in my opinions, you should always look very professional for an interview especially for a corporate office. keep lokking for the suit, you will find one. try jcrew, ann taylor even banana republic. they are reasonable. good luck!!!!
  10. I work in the corporate world (in finance) and have hired many people over the years. I've been in management for almost 9 years. I have to say appearance is everything and a suit always shows you've made the effort to put your best foot forward.

    Your outfit sounds lovely and expensive, however, if it's a man interviewing, they won't know the difference. You want them to pay attention to what you're saying, not your clothes. However, professional is always a plus and will put you that much ahead of the next person.

    If I interview two candidates who essentially interview the same, with the same skills, I'll pick the one that took the time to wear a suit.

    Of course, this is in my field. I don't know what field you're pursuing.

    Good luck!:smile:
  11. I'm 20, about to graduate, and have done several job interviews. Your outfit sounds awesome but if it were me I think I'd go for the suit. IT just conveys a lot of power and professionalism. If you can't find one in time, wear that skirt outfit, but I would definitely say to soon buy a well-tailored suit that you feel good in. It'll last you a long time, the pieces can mix and match, and it is invaluable in the corporate world of amibition.
    You can always find a cute suit...mine is a strange brown-grey color with faint metallic threads striped on it. It looks professional but fun (upon closer inspection).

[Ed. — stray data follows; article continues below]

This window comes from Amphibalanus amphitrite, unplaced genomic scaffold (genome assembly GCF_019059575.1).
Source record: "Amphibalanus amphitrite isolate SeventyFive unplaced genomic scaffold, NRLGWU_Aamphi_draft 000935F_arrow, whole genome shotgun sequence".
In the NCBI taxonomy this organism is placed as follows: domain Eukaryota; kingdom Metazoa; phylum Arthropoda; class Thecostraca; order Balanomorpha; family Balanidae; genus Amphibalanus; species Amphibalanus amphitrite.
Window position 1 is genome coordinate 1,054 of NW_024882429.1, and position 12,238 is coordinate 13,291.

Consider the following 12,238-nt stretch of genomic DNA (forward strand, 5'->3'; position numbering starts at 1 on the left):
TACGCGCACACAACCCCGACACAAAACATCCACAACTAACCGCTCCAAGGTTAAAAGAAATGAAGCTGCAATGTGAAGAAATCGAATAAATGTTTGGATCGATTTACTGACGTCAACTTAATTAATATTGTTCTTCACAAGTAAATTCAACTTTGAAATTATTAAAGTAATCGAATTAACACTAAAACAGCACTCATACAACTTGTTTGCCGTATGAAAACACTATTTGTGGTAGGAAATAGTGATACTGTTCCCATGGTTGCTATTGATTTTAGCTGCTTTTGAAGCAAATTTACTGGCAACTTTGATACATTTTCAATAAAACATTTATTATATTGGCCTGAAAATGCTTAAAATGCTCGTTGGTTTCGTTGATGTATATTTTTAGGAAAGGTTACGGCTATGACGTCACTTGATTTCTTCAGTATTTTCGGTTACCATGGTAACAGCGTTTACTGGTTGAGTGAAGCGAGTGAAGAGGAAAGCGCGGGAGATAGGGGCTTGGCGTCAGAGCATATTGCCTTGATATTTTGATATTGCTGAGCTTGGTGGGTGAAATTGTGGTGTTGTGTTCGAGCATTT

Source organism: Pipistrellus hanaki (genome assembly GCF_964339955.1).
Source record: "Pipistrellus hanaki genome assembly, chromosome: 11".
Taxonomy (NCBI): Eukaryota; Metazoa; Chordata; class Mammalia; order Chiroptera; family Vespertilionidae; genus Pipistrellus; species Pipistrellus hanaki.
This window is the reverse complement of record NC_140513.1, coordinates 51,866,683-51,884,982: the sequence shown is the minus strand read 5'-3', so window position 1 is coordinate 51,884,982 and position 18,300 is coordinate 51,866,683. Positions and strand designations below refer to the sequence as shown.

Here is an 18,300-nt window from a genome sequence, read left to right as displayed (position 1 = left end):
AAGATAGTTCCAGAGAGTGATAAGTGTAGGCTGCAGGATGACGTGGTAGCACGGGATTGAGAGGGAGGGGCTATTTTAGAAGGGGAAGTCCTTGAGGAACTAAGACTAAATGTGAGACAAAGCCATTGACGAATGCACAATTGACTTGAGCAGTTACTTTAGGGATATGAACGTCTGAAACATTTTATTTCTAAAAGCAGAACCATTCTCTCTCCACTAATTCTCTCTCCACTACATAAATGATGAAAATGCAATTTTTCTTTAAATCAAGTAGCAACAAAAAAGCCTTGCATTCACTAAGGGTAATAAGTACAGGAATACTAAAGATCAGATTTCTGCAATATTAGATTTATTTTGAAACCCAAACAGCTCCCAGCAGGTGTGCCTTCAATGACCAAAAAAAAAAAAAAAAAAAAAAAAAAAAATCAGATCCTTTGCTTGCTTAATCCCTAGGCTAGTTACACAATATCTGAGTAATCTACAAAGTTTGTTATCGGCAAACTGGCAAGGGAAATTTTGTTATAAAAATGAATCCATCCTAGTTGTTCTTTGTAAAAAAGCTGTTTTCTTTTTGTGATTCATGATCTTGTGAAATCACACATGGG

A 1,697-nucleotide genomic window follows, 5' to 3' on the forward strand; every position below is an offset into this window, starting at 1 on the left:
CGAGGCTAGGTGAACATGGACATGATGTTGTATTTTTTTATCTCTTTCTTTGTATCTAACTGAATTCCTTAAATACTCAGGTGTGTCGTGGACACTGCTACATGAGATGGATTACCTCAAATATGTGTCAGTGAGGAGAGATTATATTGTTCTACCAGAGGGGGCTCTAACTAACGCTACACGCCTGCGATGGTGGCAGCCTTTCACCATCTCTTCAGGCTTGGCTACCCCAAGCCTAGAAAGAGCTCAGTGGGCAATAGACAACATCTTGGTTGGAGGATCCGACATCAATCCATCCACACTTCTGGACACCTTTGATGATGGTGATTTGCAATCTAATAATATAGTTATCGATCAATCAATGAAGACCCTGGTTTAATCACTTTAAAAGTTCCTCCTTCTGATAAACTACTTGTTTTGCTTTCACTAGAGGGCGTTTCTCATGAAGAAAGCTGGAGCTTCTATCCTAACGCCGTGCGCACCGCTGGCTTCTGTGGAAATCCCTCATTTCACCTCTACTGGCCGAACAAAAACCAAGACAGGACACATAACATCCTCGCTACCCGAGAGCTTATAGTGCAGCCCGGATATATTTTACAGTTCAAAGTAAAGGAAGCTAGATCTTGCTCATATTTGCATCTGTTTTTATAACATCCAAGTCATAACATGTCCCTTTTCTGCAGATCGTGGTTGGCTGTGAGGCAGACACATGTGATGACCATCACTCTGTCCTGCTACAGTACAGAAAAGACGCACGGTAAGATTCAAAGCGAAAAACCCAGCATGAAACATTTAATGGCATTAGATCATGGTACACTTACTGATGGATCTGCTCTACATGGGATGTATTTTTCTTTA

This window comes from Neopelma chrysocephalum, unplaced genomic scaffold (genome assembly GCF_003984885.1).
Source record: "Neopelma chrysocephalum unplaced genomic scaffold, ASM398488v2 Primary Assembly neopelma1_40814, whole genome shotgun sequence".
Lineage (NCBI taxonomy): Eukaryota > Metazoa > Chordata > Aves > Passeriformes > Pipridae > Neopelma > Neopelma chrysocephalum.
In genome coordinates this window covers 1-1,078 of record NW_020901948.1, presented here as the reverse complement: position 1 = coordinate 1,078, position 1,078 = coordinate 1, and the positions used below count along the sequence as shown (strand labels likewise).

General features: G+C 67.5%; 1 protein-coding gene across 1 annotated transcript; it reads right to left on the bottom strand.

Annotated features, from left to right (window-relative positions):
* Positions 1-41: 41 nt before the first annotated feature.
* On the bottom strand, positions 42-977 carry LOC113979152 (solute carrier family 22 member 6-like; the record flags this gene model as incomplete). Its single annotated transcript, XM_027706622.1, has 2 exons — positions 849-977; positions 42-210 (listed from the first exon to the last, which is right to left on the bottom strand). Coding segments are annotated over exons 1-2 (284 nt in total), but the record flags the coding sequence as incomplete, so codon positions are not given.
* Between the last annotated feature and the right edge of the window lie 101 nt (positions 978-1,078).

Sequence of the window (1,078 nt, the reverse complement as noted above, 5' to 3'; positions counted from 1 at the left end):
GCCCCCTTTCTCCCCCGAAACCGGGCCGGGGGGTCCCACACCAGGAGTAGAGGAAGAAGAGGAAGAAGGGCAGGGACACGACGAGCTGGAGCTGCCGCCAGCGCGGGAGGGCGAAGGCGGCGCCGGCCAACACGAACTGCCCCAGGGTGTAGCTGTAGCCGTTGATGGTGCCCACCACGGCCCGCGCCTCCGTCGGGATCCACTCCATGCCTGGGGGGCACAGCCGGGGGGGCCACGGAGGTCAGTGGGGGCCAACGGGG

12. I would say it depends on the field too. If it is in a more traditional field, finance, engineering, etc... I would by all means wear a suit, preferably dark grey pinstriped. I would bring some light by wearing a lighter colored blouse.

    Suits show motivation and that you're serious about the job application process and that you have the respect for the interviewers to be properly dressed. You don't want to come across as doudy but you don't want to be far to the other side either.

    There are books on this whole thing. My latest read was "How to Say It at Work". The author has all kinds of rules on how to dress for the interview, but the best advice was to dress so that you are comfortable and that it shows how you feel about yourself, but it should be also apropriate to the industry/field that you will be working in.

    Good luck!
  13. What you've described sounds great. But I concur with other posters about the need to wear a suit. It doesn't need to be matching or looks like it came straight off a clothes rack, but having a suit jacket is important.

    Will it be a short interview or an extended interview (having a meal with the interviewer)? If it's an extended interview, I'd put on the suit jacket during the desk-interview, and then take it off when you're having the meal-interview. To me, it conveys that you can be both professional and personable, which is important to almost all employers.

    Again, it depends on the field. Some are more conservative than others...the more conversative it is, the more restrictive your color choices tend to be. Good luck!! ;)